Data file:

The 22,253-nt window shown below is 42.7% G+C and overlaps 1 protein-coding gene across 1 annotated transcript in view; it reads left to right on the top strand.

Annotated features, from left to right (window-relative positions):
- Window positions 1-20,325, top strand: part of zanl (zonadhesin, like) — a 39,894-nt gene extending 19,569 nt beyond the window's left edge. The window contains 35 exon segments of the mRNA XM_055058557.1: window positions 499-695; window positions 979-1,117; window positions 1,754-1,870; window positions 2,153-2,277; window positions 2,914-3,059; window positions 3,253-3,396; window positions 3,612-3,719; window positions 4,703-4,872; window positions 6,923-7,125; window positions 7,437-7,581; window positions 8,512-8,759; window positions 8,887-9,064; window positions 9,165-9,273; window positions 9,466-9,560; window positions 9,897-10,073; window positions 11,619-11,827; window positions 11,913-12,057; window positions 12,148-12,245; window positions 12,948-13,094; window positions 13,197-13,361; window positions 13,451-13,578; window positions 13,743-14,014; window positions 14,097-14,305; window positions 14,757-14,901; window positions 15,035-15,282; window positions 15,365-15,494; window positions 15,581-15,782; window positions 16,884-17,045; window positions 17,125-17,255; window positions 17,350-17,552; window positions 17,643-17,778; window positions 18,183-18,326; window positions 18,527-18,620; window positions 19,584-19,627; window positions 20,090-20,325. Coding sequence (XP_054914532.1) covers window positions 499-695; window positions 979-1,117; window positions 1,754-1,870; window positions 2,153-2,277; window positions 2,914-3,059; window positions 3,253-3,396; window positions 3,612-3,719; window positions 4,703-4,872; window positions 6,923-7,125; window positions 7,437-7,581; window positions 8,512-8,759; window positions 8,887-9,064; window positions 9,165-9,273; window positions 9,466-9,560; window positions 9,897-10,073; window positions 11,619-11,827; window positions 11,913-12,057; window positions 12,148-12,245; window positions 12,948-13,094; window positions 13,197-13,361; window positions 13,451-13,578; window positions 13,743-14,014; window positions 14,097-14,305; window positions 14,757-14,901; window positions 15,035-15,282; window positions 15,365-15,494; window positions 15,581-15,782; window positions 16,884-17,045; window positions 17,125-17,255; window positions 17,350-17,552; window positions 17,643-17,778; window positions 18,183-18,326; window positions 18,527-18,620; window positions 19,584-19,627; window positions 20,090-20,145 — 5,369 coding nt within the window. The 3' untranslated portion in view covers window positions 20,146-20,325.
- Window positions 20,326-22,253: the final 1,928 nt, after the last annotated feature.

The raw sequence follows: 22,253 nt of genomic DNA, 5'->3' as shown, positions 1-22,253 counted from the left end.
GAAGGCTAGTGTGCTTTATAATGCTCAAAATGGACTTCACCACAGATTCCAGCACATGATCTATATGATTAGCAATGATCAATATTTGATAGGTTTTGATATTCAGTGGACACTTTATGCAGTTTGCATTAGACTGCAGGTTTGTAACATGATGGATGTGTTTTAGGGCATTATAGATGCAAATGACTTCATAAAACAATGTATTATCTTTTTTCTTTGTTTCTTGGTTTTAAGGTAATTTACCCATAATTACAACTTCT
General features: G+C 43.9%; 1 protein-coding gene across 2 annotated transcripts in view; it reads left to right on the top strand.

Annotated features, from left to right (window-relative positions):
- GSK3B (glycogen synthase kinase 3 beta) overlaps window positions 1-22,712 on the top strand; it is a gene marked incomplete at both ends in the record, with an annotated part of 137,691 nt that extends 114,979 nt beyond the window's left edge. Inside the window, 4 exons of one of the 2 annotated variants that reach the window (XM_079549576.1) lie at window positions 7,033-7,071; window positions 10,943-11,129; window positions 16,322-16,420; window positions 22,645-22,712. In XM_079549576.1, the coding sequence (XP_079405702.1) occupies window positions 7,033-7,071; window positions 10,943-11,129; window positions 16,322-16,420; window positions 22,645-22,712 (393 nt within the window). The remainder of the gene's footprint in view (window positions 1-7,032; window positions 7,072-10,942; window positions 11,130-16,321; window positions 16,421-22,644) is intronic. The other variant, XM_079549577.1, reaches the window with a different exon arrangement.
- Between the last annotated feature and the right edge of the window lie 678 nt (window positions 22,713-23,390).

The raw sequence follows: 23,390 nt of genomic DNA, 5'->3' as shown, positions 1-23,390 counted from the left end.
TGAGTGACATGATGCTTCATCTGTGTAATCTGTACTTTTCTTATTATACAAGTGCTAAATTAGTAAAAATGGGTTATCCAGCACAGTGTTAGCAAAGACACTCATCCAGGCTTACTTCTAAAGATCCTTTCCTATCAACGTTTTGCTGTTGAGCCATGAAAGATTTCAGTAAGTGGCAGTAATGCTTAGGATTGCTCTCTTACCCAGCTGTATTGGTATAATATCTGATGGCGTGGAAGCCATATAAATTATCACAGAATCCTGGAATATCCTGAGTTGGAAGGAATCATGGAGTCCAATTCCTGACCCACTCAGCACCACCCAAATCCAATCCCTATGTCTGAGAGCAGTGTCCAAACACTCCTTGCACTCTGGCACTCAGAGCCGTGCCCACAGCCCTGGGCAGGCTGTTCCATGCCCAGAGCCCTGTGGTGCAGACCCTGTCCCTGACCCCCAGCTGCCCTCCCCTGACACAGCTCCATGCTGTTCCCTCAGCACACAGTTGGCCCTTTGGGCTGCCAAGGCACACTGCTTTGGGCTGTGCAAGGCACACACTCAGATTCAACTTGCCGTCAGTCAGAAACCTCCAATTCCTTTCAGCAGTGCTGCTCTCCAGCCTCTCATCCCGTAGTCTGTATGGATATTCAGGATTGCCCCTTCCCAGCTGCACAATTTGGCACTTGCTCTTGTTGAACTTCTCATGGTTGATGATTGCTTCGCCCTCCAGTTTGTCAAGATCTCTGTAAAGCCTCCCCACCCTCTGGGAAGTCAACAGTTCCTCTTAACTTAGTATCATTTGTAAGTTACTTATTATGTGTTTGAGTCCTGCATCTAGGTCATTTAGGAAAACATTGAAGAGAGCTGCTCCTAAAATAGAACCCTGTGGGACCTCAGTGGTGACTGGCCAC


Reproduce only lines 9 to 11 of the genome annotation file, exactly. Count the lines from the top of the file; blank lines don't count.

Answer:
- GSK3B (glycogen synthase kinase 3 beta) overlaps window positions 1-22,712 on the top strand; it is a gene marked incomplete at both ends in the record, with an annotated part of 137,691 nt that extends 114,979 nt beyond the window's left edge. Inside the window, 4 exons of one of the 2 annotated variants that reach the window (XM_079549576.1) lie at window positions 7,033-7,071; window positions 10,943-11,129; window positions 16,322-16,420; window positions 22,645-22,712. In XM_079549576.1, the coding sequence (XP_079405702.1) occupies window positions 7,033-7,071; window positions 10,943-11,129; window positions 16,322-16,420; window positions 22,645-22,712 (393 nt within the window). The remainder of the gene's footprint in view (window positions 1-7,032; window positions 7,072-10,942; window positions 11,130-16,321; window positions 16,421-22,644) is intronic. The other variant, XM_079549577.1, reaches the window with a different exon arrangement.
- Between the last annotated feature and the right edge of the window lie 678 nt (window positions 22,713-23,390).

The raw sequence follows: 23,390 nt of genomic DNA, 5'->3' as shown, positions 1-23,390 counted from the left end.